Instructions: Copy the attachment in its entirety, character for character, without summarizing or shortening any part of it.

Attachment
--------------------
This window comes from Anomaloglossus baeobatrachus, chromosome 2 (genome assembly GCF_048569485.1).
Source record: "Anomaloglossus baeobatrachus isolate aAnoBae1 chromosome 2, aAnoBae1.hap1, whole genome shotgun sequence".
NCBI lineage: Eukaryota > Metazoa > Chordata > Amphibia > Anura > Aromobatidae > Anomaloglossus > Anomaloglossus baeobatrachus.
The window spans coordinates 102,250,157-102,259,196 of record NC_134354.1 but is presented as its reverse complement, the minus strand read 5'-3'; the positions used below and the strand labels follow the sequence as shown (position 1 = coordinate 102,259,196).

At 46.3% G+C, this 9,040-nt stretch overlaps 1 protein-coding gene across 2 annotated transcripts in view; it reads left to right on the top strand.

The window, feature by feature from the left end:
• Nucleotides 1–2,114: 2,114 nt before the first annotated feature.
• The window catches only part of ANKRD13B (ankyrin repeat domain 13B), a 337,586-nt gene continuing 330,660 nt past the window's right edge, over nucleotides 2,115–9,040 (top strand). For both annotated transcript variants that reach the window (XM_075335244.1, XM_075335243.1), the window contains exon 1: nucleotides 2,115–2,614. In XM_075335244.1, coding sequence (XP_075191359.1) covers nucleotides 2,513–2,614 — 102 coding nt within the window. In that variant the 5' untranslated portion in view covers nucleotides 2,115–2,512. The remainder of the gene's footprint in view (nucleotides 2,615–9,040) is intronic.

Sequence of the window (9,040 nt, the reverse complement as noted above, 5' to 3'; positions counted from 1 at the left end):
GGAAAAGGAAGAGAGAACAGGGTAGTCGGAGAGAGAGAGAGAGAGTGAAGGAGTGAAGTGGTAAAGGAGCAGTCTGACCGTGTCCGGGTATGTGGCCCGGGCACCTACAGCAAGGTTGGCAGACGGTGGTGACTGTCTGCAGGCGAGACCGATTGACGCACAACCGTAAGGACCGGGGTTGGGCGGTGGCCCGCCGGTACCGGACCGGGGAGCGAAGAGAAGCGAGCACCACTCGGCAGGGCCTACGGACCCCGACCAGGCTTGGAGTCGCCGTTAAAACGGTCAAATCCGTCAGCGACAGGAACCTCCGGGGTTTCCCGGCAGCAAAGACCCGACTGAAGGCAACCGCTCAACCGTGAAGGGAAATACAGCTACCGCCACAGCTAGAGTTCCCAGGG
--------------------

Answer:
This window comes from Anomaloglossus baeobatrachus, chromosome 2 (genome assembly GCF_048569485.1).
Source record: "Anomaloglossus baeobatrachus isolate aAnoBae1 chromosome 2, aAnoBae1.hap1, whole genome shotgun sequence".
NCBI lineage: Eukaryota > Metazoa > Chordata > Amphibia > Anura > Aromobatidae > Anomaloglossus > Anomaloglossus baeobatrachus.
The window spans coordinates 102,250,157-102,259,196 of record NC_134354.1 but is presented as its reverse complement, the minus strand read 5'-3'; the positions used below and the strand labels follow the sequence as shown (position 1 = coordinate 102,259,196).

At 46.3% G+C, this 9,040-nt stretch overlaps 1 protein-coding gene across 2 annotated transcripts in view; it reads left to right on the top strand.

The window, feature by feature from the left end:
• Nucleotides 1–2,114: 2,114 nt before the first annotated feature.
• The window catches only part of ANKRD13B (ankyrin repeat domain 13B), a 337,586-nt gene continuing 330,660 nt past the window's right edge, over nucleotides 2,115–9,040 (top strand). For both annotated transcript variants that reach the window (XM_075335244.1, XM_075335243.1), the window contains exon 1: nucleotides 2,115–2,614. In XM_075335244.1, coding sequence (XP_075191359.1) covers nucleotides 2,513–2,614 — 102 coding nt within the window. In that variant the 5' untranslated portion in view covers nucleotides 2,115–2,512. The remainder of the gene's footprint in view (nucleotides 2,615–9,040) is intronic.

Sequence of the window (9,040 nt, the reverse complement as noted above, 5' to 3'; positions counted from 1 at the left end):
GGAAAAGGAAGAGAGAACAGGGTAGTCGGAGAGAGAGAGAGAGAGTGAAGGAGTGAAGTGGTAAAGGAGCAGTCTGACCGTGTCCGGGTATGTGGCCCGGGCACCTACAGCAAGGTTGGCAGACGGTGGTGACTGTCTGCAGGCGAGACCGATTGACGCACAACCGTAAGGACCGGGGTTGGGCGGTGGCCCGCCGGTACCGGACCGGGGAGCGAAGAGAAGCGAGCACCACTCGGCAGGGCCTACGGACCCCGACCAGGCTTGGAGTCGCCGTTAAAACGGTCAAATCCGTCAGCGACAGGAACCTCCGGGGTTTCCCGGCAGCAAAGACCCGACTGAAGGCAACCGCTCAACCGTGAAGGGAAATACAGCTACCGCCACAGCTAGAGTTCCCAGGG